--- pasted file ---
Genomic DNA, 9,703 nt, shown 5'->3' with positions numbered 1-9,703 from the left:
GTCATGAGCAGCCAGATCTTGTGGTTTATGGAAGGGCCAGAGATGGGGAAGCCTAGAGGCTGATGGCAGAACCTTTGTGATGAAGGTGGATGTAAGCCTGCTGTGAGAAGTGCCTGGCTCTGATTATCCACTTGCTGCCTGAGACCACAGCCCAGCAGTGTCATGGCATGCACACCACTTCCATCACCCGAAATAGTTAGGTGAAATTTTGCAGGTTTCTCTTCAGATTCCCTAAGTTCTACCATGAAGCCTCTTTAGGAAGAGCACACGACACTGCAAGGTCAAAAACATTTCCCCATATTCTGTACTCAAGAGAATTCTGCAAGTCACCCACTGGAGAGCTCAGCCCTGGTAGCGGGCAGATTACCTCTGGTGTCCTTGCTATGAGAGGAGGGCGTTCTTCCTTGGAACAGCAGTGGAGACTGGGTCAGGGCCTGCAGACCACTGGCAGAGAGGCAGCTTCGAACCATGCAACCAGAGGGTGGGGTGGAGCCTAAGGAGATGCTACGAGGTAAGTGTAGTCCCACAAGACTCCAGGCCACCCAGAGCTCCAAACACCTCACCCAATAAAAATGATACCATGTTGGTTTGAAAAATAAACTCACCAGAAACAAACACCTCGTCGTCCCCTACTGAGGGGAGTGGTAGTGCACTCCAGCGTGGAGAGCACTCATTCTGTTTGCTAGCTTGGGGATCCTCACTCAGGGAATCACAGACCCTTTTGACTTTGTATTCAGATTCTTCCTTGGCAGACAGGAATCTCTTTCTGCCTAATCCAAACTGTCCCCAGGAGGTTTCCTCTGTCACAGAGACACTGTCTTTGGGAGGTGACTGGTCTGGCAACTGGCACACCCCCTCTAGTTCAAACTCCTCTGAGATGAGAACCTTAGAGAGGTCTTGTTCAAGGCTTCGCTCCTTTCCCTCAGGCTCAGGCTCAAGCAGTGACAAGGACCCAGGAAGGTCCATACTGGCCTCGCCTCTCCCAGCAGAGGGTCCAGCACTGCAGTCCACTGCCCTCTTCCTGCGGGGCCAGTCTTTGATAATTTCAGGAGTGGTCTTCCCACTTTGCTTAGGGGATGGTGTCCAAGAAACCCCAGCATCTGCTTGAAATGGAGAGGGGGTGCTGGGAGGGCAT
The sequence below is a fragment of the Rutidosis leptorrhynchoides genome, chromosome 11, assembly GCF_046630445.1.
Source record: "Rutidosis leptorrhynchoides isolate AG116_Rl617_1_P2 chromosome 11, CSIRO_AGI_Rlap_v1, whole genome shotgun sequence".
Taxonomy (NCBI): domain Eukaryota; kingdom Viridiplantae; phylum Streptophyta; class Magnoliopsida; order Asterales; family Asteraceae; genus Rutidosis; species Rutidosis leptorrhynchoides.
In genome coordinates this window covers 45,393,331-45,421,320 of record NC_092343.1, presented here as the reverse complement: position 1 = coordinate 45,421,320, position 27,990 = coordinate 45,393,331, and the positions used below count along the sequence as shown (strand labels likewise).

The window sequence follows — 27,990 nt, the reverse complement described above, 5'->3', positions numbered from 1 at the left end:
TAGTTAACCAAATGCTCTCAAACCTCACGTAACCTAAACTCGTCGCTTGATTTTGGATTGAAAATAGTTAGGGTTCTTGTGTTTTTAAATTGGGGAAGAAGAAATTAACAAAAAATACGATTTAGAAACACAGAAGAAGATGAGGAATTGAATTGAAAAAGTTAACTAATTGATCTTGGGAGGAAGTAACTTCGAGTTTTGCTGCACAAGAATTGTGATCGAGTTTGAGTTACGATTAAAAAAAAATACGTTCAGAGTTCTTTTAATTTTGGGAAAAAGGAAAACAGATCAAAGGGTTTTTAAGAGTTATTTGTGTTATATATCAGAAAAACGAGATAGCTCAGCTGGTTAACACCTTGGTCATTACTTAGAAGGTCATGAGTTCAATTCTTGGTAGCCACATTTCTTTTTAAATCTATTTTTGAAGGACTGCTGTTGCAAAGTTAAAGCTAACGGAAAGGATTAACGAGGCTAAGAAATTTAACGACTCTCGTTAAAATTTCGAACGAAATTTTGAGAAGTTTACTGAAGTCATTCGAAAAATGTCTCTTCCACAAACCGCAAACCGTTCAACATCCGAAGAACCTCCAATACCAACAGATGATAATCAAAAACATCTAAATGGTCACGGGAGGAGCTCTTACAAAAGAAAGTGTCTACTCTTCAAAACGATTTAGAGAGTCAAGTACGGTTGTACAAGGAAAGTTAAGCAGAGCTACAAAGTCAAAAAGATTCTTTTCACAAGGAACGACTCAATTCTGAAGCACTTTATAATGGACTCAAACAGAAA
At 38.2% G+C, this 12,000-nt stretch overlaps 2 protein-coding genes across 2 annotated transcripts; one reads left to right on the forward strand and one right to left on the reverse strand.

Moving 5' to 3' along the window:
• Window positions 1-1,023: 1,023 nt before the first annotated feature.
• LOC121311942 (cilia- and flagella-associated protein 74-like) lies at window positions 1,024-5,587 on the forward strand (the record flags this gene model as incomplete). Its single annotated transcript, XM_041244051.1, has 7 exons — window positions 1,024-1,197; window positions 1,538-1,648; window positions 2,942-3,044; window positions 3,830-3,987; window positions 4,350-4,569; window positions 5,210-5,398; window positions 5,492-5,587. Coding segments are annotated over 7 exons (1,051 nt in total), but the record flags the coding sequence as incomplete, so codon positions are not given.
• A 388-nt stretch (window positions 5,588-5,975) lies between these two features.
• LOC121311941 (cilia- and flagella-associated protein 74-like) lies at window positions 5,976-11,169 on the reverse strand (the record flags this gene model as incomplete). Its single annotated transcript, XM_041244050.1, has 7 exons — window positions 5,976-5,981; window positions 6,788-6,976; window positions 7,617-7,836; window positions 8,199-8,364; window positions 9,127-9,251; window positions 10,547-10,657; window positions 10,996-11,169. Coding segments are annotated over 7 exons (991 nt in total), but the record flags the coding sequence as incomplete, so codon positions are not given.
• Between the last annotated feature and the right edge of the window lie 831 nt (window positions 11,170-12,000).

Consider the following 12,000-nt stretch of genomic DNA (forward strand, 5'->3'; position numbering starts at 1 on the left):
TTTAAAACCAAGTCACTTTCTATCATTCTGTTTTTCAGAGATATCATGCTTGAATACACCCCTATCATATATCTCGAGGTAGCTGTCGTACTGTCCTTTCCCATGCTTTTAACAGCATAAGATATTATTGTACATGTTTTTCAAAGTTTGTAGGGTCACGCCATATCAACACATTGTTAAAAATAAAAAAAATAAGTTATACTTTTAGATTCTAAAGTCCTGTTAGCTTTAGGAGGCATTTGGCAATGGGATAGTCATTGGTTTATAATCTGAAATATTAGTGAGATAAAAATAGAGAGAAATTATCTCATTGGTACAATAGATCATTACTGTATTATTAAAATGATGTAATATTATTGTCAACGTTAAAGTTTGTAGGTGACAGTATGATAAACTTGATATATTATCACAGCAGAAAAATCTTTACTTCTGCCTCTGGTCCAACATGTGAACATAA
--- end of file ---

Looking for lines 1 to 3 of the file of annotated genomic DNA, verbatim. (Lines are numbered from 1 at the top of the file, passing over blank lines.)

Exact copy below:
Genomic DNA, 9,703 nt, shown 5'->3' with positions numbered 1-9,703 from the left:
GTCATGAGCAGCCAGATCTTGTGGTTTATGGAAGGGCCAGAGATGGGGAAGCCTAGAGGCTGATGGCAGAACCTTTGTGATGAAGGTGGATGTAAGCCTGCTGTGAGAAGTGCCTGGCTCTGATTATCCACTTGCTGCCTGAGACCACAGCCCAGCAGTGTCATGGCATGCACACCACTTCCATCACCCGAAATAGTTAGGTGAAATTTTGCAGGTTTCTCTTCAGATTCCCTAAGTTCTACCATGAAGCCTCTTTAGGAAGAGCACACGACACTGCAAGGTCAAAAACATTTCCCCATATTCTGTACTCAAGAGAATTCTGCAAGTCACCCACTGGAGAGCTCAGCCCTGGTAGCGGGCAGATTACCTCTGGTGTCCTTGCTATGAGAGGAGGGCGTTCTTCCTTGGAACAGCAGTGGAGACTGGGTCAGGGCCTGCAGACCACTGGCAGAGAGGCAGCTTCGAACCATGCAACCAGAGGGTGGGGTGGAGCCTAAGGAGATGCTACGAGGTAAGTGTAGTCCCACAAGACTCCAGGCCACCCAGAGCTCCAAACACCTCACCCAATAAAAATGATACCATGTTGGTTTGAAAAATAAACTCACCAGAAACAAACACCTCGTCGTCCCCTACTGAGGGGAGTGGTAGTGCACTCCAGCGTGGAGAGCACTCATTCTGTTTGCTAGCTTGGGGATCCTCACTCAGGGAATCACAGACCCTTTTGACTTTGTATTCAGATTCTTCCTTGGCAGACAGGAATCTCTTTCTGCCTAATCCAAACTGTCCCCAGGAGGTTTCCTCTGTCACAGAGACACTGTCTTTGGGAGGTGACTGGTCTGGCAACTGGCACACCCCCTCTAGTTCAAACTCCTCTGAGATGAGAACCTTAGAGAGGTCTTGTTCAAGGCTTCGCTCCTTTCCCTCAGGCTCAGGCTCAAGCAGTGACAAGGACCCAGGAAGGTCCATACTGGCCTCGCCTCTCCCAGCAGAGGGTCCAGCACTGCAGTCCACTGCCCTCTTCCTGCGGGGCCAGTCTTTGATAATTTCAGGAGTGGTCTTCCCACTTTGCTTAGGGGATGGTGTCCAAGAAACCCCAGCATCTGCTTGAAATGGAGAGGGGGTGCTGGGAGGGCAT
The sequence below is a fragment of the Rutidosis leptorrhynchoides genome, chromosome 11, assembly GCF_046630445.1.